Brennan refers to her process of preparing the dough as a metaphor for the creation of life. “With flour and water, we can create a living, breathing body, something which can grow through proofing.” The genderless, sexless, mounds of dough present each performer with an opportunity to experience a sense of self without the weight of gender bias, stigma, discrimination, fear or insecurity. With pressed backs, stomping feet and curled fingers these women manipulate their very being across a public platform. Each women tending to their own projected doughy selves; some rip chunks out and squeeze together again, some stretch and roll out for lengths becoming thinner and thinner with each inch, some repeat the pulling and folding of flaps; the slapping of flesh and dough reverberating through the room. When kneading dough you cannot be heavy-handed – it changes the entire consistency and texture, you can taste a bread baked with love or anger. A handful of dough receiving the blunt force, or gentle caress, of emotion; do our bodies receive the same attention from the space we inhabit? Politics are a tactile experience, and the daily micro-aggressive touch of our oppressive sociopolitical sphere lingers in our physicality and psyche alike.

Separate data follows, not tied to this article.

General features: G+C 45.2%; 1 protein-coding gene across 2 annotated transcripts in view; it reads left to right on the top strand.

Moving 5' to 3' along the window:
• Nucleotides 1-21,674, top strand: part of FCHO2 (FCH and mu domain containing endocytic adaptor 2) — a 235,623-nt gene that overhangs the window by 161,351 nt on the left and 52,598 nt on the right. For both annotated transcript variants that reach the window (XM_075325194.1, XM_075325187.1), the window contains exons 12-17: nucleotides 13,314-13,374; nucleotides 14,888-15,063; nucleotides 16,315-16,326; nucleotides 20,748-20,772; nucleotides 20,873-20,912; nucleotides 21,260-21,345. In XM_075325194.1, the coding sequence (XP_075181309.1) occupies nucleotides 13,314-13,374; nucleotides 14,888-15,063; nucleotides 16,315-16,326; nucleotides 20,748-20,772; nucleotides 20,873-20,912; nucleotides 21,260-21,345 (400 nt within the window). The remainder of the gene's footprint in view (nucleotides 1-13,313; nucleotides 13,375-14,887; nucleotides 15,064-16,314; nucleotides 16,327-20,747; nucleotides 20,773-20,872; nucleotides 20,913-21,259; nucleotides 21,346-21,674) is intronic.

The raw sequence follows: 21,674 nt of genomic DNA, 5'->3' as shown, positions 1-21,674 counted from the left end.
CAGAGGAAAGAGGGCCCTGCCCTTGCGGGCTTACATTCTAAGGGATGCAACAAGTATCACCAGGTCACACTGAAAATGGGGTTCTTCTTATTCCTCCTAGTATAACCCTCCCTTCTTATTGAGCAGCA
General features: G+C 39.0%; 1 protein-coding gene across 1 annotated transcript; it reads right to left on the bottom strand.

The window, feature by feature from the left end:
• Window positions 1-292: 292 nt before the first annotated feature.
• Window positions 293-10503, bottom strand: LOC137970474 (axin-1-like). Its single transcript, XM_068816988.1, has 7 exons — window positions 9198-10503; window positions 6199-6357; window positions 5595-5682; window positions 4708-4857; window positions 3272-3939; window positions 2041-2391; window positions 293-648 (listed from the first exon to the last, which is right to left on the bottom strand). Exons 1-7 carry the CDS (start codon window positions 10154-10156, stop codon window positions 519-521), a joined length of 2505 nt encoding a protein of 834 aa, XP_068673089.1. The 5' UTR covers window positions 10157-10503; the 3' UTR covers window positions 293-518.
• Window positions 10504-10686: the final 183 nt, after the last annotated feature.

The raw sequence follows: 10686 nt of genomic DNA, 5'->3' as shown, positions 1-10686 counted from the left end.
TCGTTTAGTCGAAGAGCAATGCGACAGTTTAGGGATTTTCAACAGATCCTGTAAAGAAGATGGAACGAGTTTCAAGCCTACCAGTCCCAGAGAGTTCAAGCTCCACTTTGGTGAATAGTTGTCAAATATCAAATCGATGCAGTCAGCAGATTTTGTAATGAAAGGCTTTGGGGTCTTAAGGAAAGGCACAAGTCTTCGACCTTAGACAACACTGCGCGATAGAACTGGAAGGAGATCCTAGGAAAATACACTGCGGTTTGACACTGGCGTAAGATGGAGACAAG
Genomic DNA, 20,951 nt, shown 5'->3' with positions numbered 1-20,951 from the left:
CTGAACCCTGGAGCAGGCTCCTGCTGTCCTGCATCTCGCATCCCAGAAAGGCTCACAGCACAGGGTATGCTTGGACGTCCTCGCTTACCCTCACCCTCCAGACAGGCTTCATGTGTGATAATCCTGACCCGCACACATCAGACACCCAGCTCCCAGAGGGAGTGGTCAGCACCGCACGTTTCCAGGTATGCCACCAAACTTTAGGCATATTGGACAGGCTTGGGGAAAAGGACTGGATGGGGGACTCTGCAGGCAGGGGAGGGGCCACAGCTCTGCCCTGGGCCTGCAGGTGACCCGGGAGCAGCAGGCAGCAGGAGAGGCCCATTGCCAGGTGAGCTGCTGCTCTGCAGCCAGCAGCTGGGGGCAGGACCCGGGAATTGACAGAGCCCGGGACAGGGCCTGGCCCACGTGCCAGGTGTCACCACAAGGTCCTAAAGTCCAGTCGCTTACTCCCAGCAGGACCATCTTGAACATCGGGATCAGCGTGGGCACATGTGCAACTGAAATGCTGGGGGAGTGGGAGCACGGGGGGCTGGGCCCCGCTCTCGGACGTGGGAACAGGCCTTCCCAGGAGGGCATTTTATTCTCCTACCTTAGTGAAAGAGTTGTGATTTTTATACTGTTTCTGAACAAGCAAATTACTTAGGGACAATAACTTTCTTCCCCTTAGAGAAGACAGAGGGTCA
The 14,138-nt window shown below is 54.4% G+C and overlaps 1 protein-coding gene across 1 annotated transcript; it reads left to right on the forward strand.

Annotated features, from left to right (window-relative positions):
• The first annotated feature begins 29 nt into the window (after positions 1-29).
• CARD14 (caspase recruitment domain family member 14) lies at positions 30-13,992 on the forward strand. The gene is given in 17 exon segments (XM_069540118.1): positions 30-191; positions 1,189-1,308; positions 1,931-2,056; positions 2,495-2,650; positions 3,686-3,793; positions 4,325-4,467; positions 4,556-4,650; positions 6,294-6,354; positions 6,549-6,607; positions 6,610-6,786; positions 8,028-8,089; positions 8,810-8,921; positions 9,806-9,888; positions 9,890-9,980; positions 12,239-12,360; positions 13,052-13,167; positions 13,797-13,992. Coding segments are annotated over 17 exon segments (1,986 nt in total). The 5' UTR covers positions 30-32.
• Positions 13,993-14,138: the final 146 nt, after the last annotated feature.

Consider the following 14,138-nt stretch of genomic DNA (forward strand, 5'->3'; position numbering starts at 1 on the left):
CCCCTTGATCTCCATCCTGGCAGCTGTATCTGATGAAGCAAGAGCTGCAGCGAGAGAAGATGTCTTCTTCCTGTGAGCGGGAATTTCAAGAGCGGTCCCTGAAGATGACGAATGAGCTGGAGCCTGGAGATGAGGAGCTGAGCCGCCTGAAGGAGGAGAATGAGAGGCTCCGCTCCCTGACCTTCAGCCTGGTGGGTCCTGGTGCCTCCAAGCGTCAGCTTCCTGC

The socio-political landscape of contemporary Ireland has been aflood with dissent regarding the relationship between the state and women’s bodies. In 2018, Irish society saw the culmination of decades of protest in the passing of the movement to repeal the 8th Amendment from the Irish constitution. The year also marks the centenary of women’s partial suffrage in Ireland; 1918 was the first time Irish women (aged 30 or older who were university graduates or owned a certain amount of property) were permitted by law to vote and run in parliamentary elections. Both movements saw women collectively struggling against structures of power that sought to oppress and define them physically, mentally, socially and politically. From the violent beatings of protesting suffragettes at the hands of police forces to the vice grip of the 8th Amendment and the mobilisation of women in the campaign to repeal it, the female body indefinitely exists as a site of conflict in a constant struggle against its aggressive politicisation. Taking place just three months after the referendum on the 8th amendment was held, Heed, to the Mound allows for a form of post-repeal conflict resolution to play out on the concrete floor of The Complex. The struggle of dissent against patriarchal structures of power echoes through the space as violent slaps of an elongated limb of dough reverberate through the concrete floor. Forcefully, in spite of her evident fatigue, a woman thrusts it behind her shoulder to gain momentum before hurtling it down upon the flour scattered ground. Some of the dough breaks away to hit a nearby wall. She repeats her action; the dough catches her behind the neck with a smack to her upper back; there can be no disruption without trauma. She perseveres.